Economic Analysis of Wages and Value
Athletes (especially players of nationally recognized teams) make more money than workers of the helping profession, such as teachers. Some star players make more than $7 million, while most teachers in the United States can have a salary below $50 thousand (Schweiger 14). This discrepancy between wages is not unique to one country and can be seen in most corners of the world. Nonetheless, it is also widely recognized that teachers’ impact on each generation of children is essential to their development and success. Athletes, on the other hand, are a source of entertainment – they work at significant intervals, participating in a small number of games or tournaments throughout the year. One can aim to explain this dilemma using economic principles, although they do not align with ethical thinking.
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The inequality in wages between athletes and teachers is based on people’s perception of marginal value. There are many teachers in the world, and each performs similar tasks of helping children to learn. Most children and adults in the world have interacted with a teacher, and this profession is one of the essential parts of society. Star athletes, in contrast, are viewed as a rarity – a limited number of players comprise a team.
Here, the value of a star player appears higher since this person is considered a scarce resource of entertainment (Henderson). The comparison between water and diamonds is similar to this issue – although water is essential for one’s survival, its plentiful existence lowers the marginal value (Rhoads; von Mises 77). Diamonds and athletes are much less prevalent in the world, and their perceived rarity and status lead to increased marginal value and, therefore, cost and pay, respectively.
Wage Inequality from an Ethical Standpoint
While economics can explain how people’s perception of scarcity leads to the discrepancy between people’s wages, it ignores the ethical side of the question. People’s wages cannot be adequately compared to the cost of water and diamonds because people are living beings who depend on their income for survival and comfort. Assigning a value to one’s life means viewing them as a commodity rather than a person. Therefore, the theory of marginalism exposes economics’ lack of understanding that wages based on the idea of scarcity neglect the inherent importance of human life (Terrell). An ethical analysis of this dilemma should not rely on the same philosophy and focus on people’s essential values.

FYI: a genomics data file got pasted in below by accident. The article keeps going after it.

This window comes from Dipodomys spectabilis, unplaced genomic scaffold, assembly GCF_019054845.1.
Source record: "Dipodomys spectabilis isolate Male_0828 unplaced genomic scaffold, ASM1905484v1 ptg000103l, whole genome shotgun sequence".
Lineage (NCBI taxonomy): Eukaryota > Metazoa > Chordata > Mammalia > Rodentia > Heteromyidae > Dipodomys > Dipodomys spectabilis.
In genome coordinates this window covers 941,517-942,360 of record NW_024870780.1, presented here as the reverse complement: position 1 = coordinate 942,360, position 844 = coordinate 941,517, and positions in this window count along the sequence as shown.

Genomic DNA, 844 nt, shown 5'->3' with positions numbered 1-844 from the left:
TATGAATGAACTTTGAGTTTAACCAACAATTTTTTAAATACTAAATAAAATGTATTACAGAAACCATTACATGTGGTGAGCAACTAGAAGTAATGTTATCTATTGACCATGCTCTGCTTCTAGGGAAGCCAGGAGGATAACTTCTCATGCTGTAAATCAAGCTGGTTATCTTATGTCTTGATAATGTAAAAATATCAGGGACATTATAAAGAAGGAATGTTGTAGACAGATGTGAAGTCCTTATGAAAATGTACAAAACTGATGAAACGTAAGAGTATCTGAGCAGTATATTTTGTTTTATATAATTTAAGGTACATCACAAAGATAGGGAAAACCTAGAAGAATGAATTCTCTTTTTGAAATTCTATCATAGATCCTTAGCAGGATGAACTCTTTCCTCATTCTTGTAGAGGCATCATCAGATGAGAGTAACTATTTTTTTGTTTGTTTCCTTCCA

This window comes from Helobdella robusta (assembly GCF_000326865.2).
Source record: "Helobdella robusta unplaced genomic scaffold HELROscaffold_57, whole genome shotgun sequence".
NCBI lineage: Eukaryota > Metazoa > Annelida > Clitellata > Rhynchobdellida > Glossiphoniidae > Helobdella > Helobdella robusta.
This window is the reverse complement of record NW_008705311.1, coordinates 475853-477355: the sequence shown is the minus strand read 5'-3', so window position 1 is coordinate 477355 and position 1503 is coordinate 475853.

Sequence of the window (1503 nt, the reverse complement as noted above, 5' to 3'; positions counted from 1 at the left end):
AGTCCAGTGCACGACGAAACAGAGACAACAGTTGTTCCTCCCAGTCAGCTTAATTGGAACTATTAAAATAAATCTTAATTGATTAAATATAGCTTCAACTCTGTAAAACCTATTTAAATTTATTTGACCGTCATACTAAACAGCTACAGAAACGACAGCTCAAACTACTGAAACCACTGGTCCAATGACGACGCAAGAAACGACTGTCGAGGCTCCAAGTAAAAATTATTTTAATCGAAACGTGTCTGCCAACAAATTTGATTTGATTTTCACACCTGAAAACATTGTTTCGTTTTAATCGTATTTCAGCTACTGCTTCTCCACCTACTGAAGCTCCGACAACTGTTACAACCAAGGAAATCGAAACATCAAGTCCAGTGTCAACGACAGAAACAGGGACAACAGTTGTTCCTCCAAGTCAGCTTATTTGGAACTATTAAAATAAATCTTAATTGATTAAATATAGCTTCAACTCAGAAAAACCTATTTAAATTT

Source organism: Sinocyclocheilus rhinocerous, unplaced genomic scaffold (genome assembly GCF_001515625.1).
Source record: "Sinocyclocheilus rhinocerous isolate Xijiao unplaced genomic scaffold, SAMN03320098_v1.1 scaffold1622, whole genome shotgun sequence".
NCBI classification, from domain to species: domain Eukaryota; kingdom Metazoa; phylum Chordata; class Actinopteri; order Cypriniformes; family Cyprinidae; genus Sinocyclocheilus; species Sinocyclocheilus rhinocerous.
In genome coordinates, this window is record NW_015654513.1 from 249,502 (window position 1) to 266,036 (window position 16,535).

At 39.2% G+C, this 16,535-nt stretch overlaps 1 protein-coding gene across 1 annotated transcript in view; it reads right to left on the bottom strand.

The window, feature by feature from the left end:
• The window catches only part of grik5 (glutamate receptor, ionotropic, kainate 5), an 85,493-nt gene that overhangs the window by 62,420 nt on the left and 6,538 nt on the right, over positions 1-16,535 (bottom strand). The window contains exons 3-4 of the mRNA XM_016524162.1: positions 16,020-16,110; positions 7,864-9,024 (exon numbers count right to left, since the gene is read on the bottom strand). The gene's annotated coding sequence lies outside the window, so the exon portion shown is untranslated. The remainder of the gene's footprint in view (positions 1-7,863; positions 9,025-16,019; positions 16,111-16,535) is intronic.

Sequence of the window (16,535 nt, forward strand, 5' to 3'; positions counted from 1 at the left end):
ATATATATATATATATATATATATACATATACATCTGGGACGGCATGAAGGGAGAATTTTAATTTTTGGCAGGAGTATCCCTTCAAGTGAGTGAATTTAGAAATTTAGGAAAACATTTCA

The removal of differentiating characteristics such as one’s profession leads to them being perceived as equal. In Christianity, these traits are not a reason for inequality, for “there is neither Jew nor Greek, there is neither slave nor free, there is no male and female, for you are all one in Christ Jesus” (English Standard Version, Gal. 3.28). Therefore, one of the fundamental beliefs is the equality of people in regard to their existence.
Moreover, hard work and value to society are important in following the Christian tenets. Teachers, firefighters, and other workers who spend many hours helping others should receive enough compensation that acknowledges their input. This, however, does not mean that athletes should not be paid, because they provide entertainment and allow people to strengthen their relationship through similar interests and healthy competition. There needs to be a balance that offers all people wages that would enable them to continue pursuing their professions with dignity and respect for other workers’ contributions.
The English Standard Version Bible. New York: Oxford University Press, 2009. Print.
Henderson, David R. “TANSTAAFL, There Ain’t No Such Thing as a Free Lunch.” The Library of Economics and Liberty. 2014. Web.
Rhoads, Steven E. “Marginalism.” The Library of Economics and Liberty. Web.
Schweiger, Gottfried. “Achieving Income Justice in Professional Sports: Limitation, Taxation, or Donation.” Physical Culture and Sport. Studies and Research, vol. 56, no. 1, 2012, pp. 12-22.
Terrell, Timothy. D. “The Ethics of Free Pricing (Part 3).” Chalcedon. 2003. Web.
von Mises, Ludwig. Economic Policy: Thoughts for Today and Tomorrow. 3rd ed., Mises Institute, 2006.